Attitude toward women in Thackeray's "Catherine", Collins's "Man and Wife", and Dickens's "Dombey and Son" (William Makepeace Thackeray, William Wilkie Collins, Charles Dickens)
Master of Arts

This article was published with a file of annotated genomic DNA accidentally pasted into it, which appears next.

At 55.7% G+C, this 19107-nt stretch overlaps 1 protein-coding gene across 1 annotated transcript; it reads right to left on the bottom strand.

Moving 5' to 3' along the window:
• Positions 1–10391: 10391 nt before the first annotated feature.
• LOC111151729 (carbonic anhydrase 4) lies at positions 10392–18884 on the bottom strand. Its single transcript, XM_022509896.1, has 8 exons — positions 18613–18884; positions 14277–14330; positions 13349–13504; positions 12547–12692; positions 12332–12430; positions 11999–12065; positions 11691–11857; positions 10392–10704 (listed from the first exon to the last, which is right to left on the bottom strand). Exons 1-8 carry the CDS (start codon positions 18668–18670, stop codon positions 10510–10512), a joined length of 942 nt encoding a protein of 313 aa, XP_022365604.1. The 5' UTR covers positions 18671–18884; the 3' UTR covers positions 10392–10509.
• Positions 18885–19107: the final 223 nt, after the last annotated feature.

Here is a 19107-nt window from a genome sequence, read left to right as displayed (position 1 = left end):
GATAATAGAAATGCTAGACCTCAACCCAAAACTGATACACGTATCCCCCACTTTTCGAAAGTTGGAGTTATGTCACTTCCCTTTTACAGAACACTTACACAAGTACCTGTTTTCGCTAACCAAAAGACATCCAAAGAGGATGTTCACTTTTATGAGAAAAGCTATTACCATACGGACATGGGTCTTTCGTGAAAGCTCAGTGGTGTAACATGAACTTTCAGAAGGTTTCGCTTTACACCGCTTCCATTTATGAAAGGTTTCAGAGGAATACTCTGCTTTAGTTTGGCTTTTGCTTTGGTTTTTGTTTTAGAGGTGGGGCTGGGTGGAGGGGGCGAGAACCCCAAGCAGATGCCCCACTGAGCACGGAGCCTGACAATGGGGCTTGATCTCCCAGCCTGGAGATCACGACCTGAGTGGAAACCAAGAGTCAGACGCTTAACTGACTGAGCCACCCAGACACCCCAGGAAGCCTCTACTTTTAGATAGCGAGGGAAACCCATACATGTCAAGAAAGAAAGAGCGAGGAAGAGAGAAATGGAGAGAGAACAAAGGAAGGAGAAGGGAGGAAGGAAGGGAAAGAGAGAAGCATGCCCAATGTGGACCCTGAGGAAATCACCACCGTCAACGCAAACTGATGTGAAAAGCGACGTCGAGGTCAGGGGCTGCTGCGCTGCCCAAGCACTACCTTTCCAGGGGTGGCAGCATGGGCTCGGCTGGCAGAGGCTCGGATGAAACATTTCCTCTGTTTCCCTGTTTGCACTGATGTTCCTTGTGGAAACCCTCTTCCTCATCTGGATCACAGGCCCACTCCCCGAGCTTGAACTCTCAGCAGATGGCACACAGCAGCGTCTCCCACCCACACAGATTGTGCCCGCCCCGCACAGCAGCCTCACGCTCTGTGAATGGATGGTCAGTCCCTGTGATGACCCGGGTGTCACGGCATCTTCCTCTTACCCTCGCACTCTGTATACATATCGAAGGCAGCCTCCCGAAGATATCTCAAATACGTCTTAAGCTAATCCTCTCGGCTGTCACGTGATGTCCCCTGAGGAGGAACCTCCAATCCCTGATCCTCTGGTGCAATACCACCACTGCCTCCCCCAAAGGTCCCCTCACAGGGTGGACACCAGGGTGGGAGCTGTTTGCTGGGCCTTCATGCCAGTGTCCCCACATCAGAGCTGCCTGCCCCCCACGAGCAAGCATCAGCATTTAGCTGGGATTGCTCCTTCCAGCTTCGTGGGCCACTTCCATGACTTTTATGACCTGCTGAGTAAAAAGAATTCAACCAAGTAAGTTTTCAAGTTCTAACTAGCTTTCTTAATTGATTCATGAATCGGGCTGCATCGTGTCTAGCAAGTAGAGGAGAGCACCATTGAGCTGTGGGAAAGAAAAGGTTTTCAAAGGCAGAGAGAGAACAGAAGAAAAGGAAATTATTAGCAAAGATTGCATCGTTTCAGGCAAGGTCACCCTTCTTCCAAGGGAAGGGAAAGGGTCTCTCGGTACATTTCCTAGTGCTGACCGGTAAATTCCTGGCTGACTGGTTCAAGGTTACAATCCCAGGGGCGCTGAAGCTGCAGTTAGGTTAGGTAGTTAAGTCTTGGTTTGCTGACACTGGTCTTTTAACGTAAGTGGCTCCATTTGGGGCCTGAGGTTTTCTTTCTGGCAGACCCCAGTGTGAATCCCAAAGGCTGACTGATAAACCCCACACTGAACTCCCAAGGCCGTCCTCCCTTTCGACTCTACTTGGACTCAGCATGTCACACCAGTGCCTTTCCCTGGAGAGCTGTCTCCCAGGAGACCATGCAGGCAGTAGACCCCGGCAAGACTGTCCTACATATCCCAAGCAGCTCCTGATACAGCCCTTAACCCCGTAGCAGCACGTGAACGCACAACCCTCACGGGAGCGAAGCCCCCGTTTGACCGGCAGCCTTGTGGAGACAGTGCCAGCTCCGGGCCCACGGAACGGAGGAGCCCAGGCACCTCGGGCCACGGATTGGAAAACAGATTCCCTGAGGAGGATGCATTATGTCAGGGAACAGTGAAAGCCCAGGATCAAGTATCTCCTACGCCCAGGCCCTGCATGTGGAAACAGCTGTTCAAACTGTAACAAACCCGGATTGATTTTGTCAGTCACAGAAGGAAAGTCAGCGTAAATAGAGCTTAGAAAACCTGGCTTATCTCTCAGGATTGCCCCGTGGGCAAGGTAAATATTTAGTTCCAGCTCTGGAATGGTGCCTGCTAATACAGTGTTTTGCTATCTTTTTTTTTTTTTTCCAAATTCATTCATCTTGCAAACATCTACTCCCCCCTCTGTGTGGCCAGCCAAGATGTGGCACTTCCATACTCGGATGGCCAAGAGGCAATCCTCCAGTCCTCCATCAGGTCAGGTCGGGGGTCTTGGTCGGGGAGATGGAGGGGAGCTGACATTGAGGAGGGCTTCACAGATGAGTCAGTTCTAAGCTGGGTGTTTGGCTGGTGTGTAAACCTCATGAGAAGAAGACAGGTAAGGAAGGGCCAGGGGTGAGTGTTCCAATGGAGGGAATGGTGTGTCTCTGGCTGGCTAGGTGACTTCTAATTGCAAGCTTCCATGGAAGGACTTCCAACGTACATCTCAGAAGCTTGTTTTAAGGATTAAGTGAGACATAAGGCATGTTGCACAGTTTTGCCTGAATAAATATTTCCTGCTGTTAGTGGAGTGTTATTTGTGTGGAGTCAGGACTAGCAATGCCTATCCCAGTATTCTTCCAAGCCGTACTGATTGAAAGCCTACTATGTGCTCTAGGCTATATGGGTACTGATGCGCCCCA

Catherine, Man and Wife, and Dombey and Son will be compared with respect to their treatment of women characters. Each novel is either sympathetic to feminism and the treatment of women as equals, or constraining in its attitudes toward women. This assessment will be based on the fate of the rebellious woman character, the degree of conventionality found in its women characters and whether the attitudes toward women expressed generally in the novel are enlightened, or conventional. Also discussed will be how novels by nineteenth-century British novelists such as Thackeray and Collins and nineteenth-century British marriage laws were interrelated. In each of the three novels, there is one unconventional independent woman character whose presence encourages the reader to be sympathetic to women's concerns. However, if the novel views the rebellious woman character negatively and punishes her, then the novel did not accept this new woman.